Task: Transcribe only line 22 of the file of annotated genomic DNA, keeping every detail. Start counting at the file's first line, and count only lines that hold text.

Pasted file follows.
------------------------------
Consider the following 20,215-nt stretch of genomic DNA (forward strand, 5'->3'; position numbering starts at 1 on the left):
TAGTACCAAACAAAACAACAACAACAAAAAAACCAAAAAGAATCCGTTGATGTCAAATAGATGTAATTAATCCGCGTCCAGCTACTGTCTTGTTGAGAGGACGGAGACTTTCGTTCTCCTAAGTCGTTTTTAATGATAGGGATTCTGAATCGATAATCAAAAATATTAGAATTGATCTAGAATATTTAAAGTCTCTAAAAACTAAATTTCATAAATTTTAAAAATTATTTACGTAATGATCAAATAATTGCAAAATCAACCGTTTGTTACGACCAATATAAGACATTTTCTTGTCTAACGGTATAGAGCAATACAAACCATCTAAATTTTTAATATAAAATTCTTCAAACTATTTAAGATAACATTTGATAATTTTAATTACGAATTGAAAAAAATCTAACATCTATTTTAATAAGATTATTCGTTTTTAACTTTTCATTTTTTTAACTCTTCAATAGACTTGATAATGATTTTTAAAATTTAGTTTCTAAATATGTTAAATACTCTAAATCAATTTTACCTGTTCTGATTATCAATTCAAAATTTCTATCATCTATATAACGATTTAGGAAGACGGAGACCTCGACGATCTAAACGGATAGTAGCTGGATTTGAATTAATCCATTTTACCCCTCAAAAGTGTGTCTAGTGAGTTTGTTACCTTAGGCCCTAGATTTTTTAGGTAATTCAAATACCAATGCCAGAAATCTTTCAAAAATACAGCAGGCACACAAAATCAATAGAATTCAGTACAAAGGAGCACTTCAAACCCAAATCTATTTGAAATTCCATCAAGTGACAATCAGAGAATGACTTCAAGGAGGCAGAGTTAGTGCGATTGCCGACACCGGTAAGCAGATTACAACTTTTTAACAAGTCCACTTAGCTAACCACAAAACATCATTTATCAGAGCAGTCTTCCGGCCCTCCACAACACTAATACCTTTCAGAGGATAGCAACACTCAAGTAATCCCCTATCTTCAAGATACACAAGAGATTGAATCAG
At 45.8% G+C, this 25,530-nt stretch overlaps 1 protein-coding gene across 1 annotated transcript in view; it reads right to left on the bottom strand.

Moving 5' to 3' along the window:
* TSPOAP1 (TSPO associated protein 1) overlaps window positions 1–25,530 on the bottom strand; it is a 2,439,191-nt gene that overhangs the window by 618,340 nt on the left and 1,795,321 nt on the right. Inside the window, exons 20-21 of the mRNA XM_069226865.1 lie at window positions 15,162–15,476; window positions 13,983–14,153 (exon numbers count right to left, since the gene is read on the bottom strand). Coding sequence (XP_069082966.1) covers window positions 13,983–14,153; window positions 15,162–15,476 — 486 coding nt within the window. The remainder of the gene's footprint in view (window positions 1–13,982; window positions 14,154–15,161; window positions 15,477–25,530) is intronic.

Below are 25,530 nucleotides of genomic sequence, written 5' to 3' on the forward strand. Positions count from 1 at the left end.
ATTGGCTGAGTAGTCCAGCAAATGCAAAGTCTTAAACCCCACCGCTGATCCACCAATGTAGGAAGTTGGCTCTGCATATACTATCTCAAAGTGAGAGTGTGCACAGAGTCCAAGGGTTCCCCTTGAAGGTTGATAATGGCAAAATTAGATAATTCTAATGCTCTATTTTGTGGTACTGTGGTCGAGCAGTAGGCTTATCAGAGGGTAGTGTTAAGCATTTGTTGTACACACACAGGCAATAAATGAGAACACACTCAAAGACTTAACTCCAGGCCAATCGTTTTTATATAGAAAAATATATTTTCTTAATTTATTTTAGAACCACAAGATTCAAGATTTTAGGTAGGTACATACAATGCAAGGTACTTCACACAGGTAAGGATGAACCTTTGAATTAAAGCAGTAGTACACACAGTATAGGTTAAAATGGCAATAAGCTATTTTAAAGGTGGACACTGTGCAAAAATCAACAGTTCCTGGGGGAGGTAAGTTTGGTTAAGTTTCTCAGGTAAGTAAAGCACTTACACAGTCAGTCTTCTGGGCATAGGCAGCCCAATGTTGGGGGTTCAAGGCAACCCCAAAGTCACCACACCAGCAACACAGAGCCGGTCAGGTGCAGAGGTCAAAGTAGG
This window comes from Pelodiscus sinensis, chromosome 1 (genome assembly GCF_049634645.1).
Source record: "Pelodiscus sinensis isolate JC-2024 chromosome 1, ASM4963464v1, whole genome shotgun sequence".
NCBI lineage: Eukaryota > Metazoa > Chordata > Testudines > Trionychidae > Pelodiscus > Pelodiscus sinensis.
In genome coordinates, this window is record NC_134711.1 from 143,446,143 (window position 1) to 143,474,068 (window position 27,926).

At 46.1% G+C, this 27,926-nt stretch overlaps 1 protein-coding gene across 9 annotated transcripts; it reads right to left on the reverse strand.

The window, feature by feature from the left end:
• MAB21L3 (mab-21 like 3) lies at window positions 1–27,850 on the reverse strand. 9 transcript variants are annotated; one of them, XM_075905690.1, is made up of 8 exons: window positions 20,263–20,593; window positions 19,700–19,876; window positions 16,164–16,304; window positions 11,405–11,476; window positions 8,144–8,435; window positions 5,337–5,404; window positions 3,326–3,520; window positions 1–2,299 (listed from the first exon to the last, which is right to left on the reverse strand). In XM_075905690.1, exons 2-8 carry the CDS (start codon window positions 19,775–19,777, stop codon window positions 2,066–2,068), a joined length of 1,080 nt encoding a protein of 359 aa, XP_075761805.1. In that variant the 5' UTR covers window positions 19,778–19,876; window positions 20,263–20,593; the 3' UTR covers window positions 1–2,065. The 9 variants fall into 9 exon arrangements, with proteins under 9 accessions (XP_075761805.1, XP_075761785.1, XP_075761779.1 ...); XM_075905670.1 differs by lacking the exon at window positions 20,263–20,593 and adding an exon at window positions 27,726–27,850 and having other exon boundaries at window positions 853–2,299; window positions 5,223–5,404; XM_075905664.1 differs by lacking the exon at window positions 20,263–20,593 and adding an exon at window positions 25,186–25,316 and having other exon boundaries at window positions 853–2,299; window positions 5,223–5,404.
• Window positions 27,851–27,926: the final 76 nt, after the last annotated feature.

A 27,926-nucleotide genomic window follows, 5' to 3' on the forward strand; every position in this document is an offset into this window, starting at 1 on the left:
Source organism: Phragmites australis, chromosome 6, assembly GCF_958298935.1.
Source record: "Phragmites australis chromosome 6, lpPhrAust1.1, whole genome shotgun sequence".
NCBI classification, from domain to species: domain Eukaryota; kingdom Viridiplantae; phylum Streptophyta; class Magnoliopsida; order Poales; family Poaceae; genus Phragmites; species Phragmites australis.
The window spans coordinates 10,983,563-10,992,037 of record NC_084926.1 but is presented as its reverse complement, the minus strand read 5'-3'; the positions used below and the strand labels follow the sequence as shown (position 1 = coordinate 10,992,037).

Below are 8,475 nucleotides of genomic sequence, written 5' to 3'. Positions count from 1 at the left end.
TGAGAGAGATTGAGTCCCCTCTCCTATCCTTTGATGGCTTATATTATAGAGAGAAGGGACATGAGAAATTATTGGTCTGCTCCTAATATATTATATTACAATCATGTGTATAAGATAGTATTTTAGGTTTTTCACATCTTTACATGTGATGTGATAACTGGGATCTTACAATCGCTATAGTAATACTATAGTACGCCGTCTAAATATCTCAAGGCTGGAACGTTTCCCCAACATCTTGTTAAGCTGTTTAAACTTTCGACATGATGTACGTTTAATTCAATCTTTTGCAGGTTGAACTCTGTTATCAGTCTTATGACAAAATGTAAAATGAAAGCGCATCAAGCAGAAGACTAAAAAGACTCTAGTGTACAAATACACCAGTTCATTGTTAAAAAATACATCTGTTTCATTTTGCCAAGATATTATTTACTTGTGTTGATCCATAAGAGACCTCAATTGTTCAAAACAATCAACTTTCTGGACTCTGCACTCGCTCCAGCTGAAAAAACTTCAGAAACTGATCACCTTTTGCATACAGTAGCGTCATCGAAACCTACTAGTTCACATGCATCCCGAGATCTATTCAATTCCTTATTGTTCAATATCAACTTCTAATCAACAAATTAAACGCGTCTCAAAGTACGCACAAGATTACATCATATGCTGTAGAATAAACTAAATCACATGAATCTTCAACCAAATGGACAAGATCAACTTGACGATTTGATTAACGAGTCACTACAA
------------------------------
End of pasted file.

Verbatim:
TGAGAGAGATTGAGTCCCCTCTCCTATCCTTTGATGGCTTATATTATAGAGAGAAGGGACATGAGAAATTATTGGTCTGCTCCTAATATATTATATTACAATCATGTGTATAAGATAGTATTTTAGGTTTTTCACATCTTTACATGTGATGTGATAACTGGGATCTTACAATCGCTATAGTAATACTATAGTACGCCGTCTAAATATCTCAAGGCTGGAACGTTTCCCCAACATCTTGTTAAGCTGTTTAAACTTTCGACATGATGTACGTTTAATTCAATCTTTTGCAGGTTGAACTCTGTTATCAGTCTTATGACAAAATGTAAAATGAAAGCGCATCAAGCAGAAGACTAAAAAGACTCTAGTGTACAAATACACCAGTTCATTGTTAAAAAATACATCTGTTTCATTTTGCCAAGATATTATTTACTTGTGTTGATCCATAAGAGACCTCAATTGTTCAAAACAATCAACTTTCTGGACTCTGCACTCGCTCCAGCTGAAAAAACTTCAGAAACTGATCACCTTTTGCATACAGTAGCGTCATCGAAACCTACTAGTTCACATGCATCCCGAGATCTATTCAATTCCTTATTGTTCAATATCAACTTCTAATCAACAAATTAAACGCGTCTCAAAGTACGCACAAGATTACATCATATGCTGTAGAATAAACTAAATCACATGAATCTTCAACCAAATGGACAAGATCAACTTGACGATTTGATTAACGAGTCACTACAA